Spain and Poland Send a Message to Europe
Leaders of the European Union might be too busy prolonging the crisis in Greece to notice some interesting electoral developments in Spain and Poland. They ought to make the time.
By temperament, Spain and Poland are both reliably pro-EU nations -- yet both have just punished their pro-EU ruling parties and boosted the standing of rivals calling for reform. The cases are different, to be sure. What they have in common is discontent with business as usual in the European Union.
In Spain's regional elections, the left-wing Podemos and center-right Ciudadanos parties severely battered the ruling conservative -- and strongly pro-EU -- Popular party. Neither of the newcomers is pleased with the EU as it stands: Podemos rejects its fiscal rules, while Ciudadanos wants the EU to show more solidarity with its beleaguered southern members, proposing a common unemployment fund and other innovations that won't sit well with, say, Germany.
If the success of these insurgents in Spain's regional elections carries over into the parliamentary elections that are due before the end of the year, then the character of Spain's relationship with Europe will change. That goes double for what just happened in Poland.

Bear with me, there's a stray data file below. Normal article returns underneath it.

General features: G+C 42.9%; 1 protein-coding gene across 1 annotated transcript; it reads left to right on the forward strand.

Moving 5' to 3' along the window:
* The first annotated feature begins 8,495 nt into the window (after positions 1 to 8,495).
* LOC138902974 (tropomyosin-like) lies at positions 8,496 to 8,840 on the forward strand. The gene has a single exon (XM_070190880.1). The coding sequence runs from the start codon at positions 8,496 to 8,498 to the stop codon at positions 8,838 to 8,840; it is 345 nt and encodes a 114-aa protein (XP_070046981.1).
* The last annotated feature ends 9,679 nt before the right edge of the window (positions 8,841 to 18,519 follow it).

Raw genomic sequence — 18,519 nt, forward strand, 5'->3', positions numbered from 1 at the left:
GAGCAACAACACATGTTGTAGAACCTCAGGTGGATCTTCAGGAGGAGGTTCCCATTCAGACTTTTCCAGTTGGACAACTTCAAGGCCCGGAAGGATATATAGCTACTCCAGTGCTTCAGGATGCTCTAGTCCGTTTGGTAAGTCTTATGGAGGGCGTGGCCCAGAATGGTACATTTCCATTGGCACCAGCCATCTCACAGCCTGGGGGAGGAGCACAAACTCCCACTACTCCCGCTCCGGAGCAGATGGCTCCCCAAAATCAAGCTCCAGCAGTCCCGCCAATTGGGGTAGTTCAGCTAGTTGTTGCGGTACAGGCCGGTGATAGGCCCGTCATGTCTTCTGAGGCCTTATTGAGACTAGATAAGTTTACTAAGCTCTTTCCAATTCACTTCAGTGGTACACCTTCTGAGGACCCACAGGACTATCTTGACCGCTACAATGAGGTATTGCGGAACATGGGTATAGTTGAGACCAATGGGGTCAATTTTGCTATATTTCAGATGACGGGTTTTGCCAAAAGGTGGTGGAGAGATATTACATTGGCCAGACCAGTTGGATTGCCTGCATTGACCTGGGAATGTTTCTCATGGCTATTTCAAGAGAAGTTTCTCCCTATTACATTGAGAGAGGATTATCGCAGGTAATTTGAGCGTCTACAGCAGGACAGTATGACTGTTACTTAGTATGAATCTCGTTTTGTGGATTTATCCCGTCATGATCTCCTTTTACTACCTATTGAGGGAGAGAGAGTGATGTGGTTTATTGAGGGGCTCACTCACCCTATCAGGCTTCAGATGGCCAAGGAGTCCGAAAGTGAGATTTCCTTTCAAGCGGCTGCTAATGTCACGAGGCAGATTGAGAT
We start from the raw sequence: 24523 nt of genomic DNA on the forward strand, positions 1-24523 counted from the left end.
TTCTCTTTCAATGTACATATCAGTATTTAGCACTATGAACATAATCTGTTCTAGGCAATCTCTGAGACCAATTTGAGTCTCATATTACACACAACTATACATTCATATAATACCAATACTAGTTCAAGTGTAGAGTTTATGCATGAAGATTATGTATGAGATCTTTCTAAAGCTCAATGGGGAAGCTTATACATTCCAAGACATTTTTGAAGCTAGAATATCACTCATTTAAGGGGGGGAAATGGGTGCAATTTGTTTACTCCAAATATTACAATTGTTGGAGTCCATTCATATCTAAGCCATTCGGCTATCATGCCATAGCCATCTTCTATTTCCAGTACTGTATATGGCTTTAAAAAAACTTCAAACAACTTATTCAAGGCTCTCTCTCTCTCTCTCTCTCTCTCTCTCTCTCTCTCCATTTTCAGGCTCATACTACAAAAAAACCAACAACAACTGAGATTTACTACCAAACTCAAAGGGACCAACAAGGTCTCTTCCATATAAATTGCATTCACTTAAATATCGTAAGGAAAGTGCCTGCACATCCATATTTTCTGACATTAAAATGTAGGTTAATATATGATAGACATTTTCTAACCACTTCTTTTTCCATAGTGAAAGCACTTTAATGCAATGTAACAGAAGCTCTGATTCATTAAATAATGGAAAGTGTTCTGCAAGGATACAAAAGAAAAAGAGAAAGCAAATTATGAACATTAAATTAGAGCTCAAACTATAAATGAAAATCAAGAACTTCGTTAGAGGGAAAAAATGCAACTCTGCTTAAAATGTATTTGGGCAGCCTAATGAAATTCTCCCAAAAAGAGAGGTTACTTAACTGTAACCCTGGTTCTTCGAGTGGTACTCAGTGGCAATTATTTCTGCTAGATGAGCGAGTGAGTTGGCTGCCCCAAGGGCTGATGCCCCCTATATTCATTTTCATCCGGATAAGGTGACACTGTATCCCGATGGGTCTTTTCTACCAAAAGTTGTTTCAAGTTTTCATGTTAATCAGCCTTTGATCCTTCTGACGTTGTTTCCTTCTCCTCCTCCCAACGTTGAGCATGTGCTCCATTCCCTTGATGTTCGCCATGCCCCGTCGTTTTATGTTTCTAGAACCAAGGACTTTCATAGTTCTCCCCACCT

In this weekend's presidential election, Andrzej Duda astonished observers (and probably himself) by defeating incumbent Bronislaw Komorowski with a populist platform heavy on euro-skepticism. Poland's economic record since 2008 has been among the best in Europe, yet the country's voters evidently aren't satisfied. If the new president's Law and Justice party wins the parliamentary elections that are due by November, then, as in Spain, the country's approach to Europe will shift. As a member of the European Parliament, Duda has been aligned with its euro-skeptic and anti-federalist factions. He says he wants to pull powers back from Brussels to Warsaw.
Poland isn't yet a member of the euro zone, though it has promised to join. Duda's win makes that commitment seem even more theoretical. The EU's governance rules take it for granted that the union's members will sooner or later adopt the euro. A Polish change of mind would confirm that Europe needs to plan for a permanent division between members and nonmembers of the euro system.
U.K. Prime Minister David Cameron is undoubtedly smiling at these developments. Earlier this month, voters gave his Conservative Party a big win. He's promised to renegotiate the country's EU membership and hold an in-or-out referendum by 2017. The U.K. (along with Denmark) has a special and indefinite opt-out from the euro zone -- in effect, Britain is an officially permitted anomaly. Apparently, the desire to be anomalous is spreading.
None of this is to say that the politicians celebrating in Spain and Poland know what they're doing. Especially on fiscal matters, their policy proposals don't quite hang together: Spain's Podemos wants unaffordable increases in public spending, Poland's Law and Justice unaffordable cuts in taxes.
Still, it matters that countries with a traditionally strong commitment to the European project are questioning where the EU is headed. They're right to ask -- and they deserve an answer from Europe's leaders.
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